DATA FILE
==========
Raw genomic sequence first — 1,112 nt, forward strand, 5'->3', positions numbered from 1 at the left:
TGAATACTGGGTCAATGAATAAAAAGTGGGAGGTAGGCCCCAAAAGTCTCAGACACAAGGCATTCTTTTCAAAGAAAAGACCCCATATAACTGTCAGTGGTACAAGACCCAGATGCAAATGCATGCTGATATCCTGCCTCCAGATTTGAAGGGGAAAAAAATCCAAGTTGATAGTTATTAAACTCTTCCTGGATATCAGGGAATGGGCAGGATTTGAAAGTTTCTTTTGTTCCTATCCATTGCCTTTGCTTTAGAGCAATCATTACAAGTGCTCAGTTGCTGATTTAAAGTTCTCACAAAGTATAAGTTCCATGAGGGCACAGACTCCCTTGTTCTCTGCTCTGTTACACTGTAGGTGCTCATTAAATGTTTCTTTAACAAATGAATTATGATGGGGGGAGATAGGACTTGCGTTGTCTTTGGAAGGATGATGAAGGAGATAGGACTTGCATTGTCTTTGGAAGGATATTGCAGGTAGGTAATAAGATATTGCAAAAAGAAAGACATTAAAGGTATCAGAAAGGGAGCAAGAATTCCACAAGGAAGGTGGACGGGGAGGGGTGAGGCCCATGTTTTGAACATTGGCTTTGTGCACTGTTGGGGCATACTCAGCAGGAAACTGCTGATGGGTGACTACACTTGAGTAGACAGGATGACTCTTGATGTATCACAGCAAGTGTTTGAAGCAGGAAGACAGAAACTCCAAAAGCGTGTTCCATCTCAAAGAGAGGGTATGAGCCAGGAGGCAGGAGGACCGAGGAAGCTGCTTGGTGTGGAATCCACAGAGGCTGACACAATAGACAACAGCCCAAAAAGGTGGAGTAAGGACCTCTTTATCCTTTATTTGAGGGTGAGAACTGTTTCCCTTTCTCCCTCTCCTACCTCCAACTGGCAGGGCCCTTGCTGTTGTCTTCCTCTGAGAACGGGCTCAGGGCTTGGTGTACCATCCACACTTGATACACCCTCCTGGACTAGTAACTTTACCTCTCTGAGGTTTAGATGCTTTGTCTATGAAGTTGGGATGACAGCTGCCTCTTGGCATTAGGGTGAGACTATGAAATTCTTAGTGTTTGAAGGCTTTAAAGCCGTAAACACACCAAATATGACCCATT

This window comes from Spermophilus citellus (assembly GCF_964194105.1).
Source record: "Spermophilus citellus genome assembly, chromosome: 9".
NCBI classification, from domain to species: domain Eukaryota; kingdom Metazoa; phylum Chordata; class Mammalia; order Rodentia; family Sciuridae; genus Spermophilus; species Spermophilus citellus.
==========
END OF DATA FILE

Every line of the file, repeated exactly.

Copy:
Raw genomic sequence first — 1,112 nt, forward strand, 5'->3', positions numbered from 1 at the left:
TGAATACTGGGTCAATGAATAAAAAGTGGGAGGTAGGCCCCAAAAGTCTCAGACACAAGGCATTCTTTTCAAAGAAAAGACCCCATATAACTGTCAGTGGTACAAGACCCAGATGCAAATGCATGCTGATATCCTGCCTCCAGATTTGAAGGGGAAAAAAATCCAAGTTGATAGTTATTAAACTCTTCCTGGATATCAGGGAATGGGCAGGATTTGAAAGTTTCTTTTGTTCCTATCCATTGCCTTTGCTTTAGAGCAATCATTACAAGTGCTCAGTTGCTGATTTAAAGTTCTCACAAAGTATAAGTTCCATGAGGGCACAGACTCCCTTGTTCTCTGCTCTGTTACACTGTAGGTGCTCATTAAATGTTTCTTTAACAAATGAATTATGATGGGGGGAGATAGGACTTGCGTTGTCTTTGGAAGGATGATGAAGGAGATAGGACTTGCATTGTCTTTGGAAGGATATTGCAGGTAGGTAATAAGATATTGCAAAAAGAAAGACATTAAAGGTATCAGAAAGGGAGCAAGAATTCCACAAGGAAGGTGGACGGGGAGGGGTGAGGCCCATGTTTTGAACATTGGCTTTGTGCACTGTTGGGGCATACTCAGCAGGAAACTGCTGATGGGTGACTACACTTGAGTAGACAGGATGACTCTTGATGTATCACAGCAAGTGTTTGAAGCAGGAAGACAGAAACTCCAAAAGCGTGTTCCATCTCAAAGAGAGGGTATGAGCCAGGAGGCAGGAGGACCGAGGAAGCTGCTTGGTGTGGAATCCACAGAGGCTGACACAATAGACAACAGCCCAAAAAGGTGGAGTAAGGACCTCTTTATCCTTTATTTGAGGGTGAGAACTGTTTCCCTTTCTCCCTCTCCTACCTCCAACTGGCAGGGCCCTTGCTGTTGTCTTCCTCTGAGAACGGGCTCAGGGCTTGGTGTACCATCCACACTTGATACACCCTCCTGGACTAGTAACTTTACCTCTCTGAGGTTTAGATGCTTTGTCTATGAAGTTGGGATGACAGCTGCCTCTTGGCATTAGGGTGAGACTATGAAATTCTTAGTGTTTGAAGGCTTTAAAGCCGTAAACACACCAAATATGACCCATT

This window comes from Spermophilus citellus (assembly GCF_964194105.1).
Source record: "Spermophilus citellus genome assembly, chromosome: 9".
NCBI classification, from domain to species: domain Eukaryota; kingdom Metazoa; phylum Chordata; class Mammalia; order Rodentia; family Sciuridae; genus Spermophilus; species Spermophilus citellus.